At full power (level 10), cook the rice in the  microwave for 15 minutes.  The rice will not be fully cooked at 15 minutes, but you will see the progress of the cooking process and be able to judge how much more time is needed.  We used a Pyrex measuring cup which actually made the cooking process a little longer than if we had used a regular glass bowl.  For some reason, Pyrex being as thick as it is,  makes the cooking time longer.  If you are using a typical ceramic or glass bowl, you may be closer to done than we were at this point.  Mix the rice and make that decision.

After mixing the rice well, to make sure all the ingredients are distributed, continue to cook the rice in the microwave for another 5 minutes.  You will now continue to cook the rice in 5 minute increments until the rice is fully cooked and soft.  Of course, you will be looking for the liquid to be fully absorbed, which would indicate that the rice should be done.  But to be sure, taste the rice and make sure that there is no crunch left.  We took a total of 25 minutes to cook 2 cups of rice.  We cooked on the full power of the microwave.

When the rice is soft, mix it well one more time to make sure all the little chunks from the salsa are evenly distributed.  Allow the rice to sit for about 5 minutes to set up.  It will be moist, almost creamy when it comes out of the bowl.  Then, you serve the rice either in a bowl, or as we did -- a moulded shape.  It will be dry enough to hold its shape, but moist enough to enjoy.  You can see the little bits and pieces of tomato and pepper from the salsa, and you can see the flakes from the Montreal Steak Spice.  This rice becomes a festival on a plate!

To make the rice extra fancy, warm a small amount of salsa to top the rice.  It adds a little more zing, a little more colour, and a few more memories to talk about later in time.  We wanted to be extra fancy for ourselves, so we put the rice in a mould and added salsa on top.  It is nice to do something special for yourself once in a while.    

"As Christians we are here to affirm the supreme value of direct sharing, of immediate encounter —not machine to machine, but person to person, face to face."

Bishop Kallistos Ware "The Mystery of the Human Person"

Monday, 18 April 2016

Day 34 - April 18, 2016 - Papoutsakia a.k.a. Imam Bayildi: Eggplant at its best! (Originally Posted on March 20, 2012).

(Today's entry is a very popular post which was originally published on March 20, 2012. Everyone in our family loves Imam Bayaldi and understand why this recipe is so well liked by our readers).

Papoutsakia is a cute Greek word that means "little shoes."  It is the name of a food that is one you either love or hate.  I don't know many people who think that eggplant is just okay.  Some of us love the strong, bitter taste of eggplant.  We don't mind the soft, almost slimy texture of cooked eggplant, whereas others may find that same texture offensive.  There are some substitutes for eggplant in different dishes.  For example, you may want to use zucchini  instead of eggplant to make moussaka.  With the addition of a layer of potatoes, the different vegetable is barely noticeable.  

If you are one of the people who are unsure about how much you like or do not like eggplant, you may want to try a different type or variety.  There are several varieties that are readily available in the market, including the long, Chinese eggplant, the white eggplant, the stout Italian eggplant, or the typical, oval-shaped black eggplant.  Each one has a different level of bitterness, and offers a little variety in overall flavour and colour to a dish.

Today, we have chosen to use the long, slender Chinese eggplant.  These are, in our opinion, the closest  resemblance to a shoe -- and for making a dish that is called "little shoes," we thought this would be most appropriate.  Also, we have found that these are less bitter than the large, black eggplants.  So, what is the story of papoutsakia, exactly?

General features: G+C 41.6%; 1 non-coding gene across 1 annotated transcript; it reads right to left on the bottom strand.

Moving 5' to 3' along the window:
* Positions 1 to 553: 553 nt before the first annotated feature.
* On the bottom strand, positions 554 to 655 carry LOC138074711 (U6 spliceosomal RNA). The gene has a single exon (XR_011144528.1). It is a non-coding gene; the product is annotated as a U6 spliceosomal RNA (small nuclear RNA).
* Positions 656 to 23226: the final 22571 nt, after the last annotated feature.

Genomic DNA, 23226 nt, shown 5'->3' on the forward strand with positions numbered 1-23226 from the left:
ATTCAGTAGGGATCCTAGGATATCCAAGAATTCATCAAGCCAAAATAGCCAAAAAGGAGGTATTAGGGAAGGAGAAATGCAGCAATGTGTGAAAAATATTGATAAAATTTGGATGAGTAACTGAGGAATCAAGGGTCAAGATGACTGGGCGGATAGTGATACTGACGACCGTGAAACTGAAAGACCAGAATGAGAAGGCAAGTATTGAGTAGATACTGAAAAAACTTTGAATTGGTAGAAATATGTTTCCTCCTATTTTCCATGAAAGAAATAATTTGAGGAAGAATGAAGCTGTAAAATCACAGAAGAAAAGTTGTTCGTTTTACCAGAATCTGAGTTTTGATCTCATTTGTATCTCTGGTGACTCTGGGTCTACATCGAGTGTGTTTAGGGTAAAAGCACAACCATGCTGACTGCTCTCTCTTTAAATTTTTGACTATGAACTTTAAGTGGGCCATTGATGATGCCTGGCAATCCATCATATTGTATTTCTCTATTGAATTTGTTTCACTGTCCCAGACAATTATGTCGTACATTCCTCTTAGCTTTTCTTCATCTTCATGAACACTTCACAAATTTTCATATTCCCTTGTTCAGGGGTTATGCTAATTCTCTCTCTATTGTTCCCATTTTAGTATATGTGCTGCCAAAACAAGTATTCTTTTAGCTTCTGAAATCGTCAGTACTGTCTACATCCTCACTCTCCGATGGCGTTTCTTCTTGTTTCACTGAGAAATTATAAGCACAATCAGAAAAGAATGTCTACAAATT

Traditionally, this dish includes a meat filling and a cheese topping.  Some may describe it as individual moussaka because of the similar ingredients (meat, cheese, eggplant...)  Obviously, we are abstaining from both meat and cheese, so we have decided to simply omit them from the recipe.  But, how could this be the same dish?  Well, that's easy.  There is another dish, that is the vegetarian version of papoutsakia, known as Imam Bayildi.  There is no meat and there is no cheese in the recipe, therefore making the dish completely appropriate for Great Lent and any fasting time.  We chose to use the Greek name instead of the Turkish because we are Greek-proud.  The name Imam Bayildi means "the imam (Muslim cleric) fainted."  Some folk lore states that the priest had fainted from his shock of the amount of olive oil used in this dish.  Some say that the priest wept instead of fainted.  Either way, the common factor in the two dishes is that there is  a lot of oil used here.

We chose to follow the recipe from the superb coobook by Susanna Hoffman The Olive and the Caper: Adventures in Greek Cooking.  This is the first time we are making this dish from this cookbook.  There have been many times that we have made this dish from memory, from other cookbooks, but we are always looking to improve and perfect our techniques and recipes, so we wanted to try this one.  As mentioned, we have simply omitted the meat and cheese from this recipe.  

This is a lengthy process, so be prepared to spend an hour getting all of the ingredients ready.  To feed 6 people, you will need the following: 3 medium eggplants (we have 6 small), 1/2 cup olive oil, 2 medium onions sliced finely (we used both red and white onions for the sweet and colourful combination), 10 to 12 garlic cloves, chopped, 3 Tablespoons tomato paste, 2 teaspoons dried Greek oregano, 1/2 teaspoon salt, some ground black pepper to taste, 1 cup dry red wine (we use whatever bottle of dry red wine that we are drinking at the time).

First, cut the eggplant in half lengthwise.  (we also cut ours to make the pieces shorter, so they were easier to handle in the pan and in the baking dish; and this gave us more pieces to feed the whole family!)

Scoop out the center of each half, leaving a thin layer on the skin.  Keep the scooped parts!  (this was not easy -- we tried a melon baller to scoop and a knife to cut out the flesh; they were equally difficult)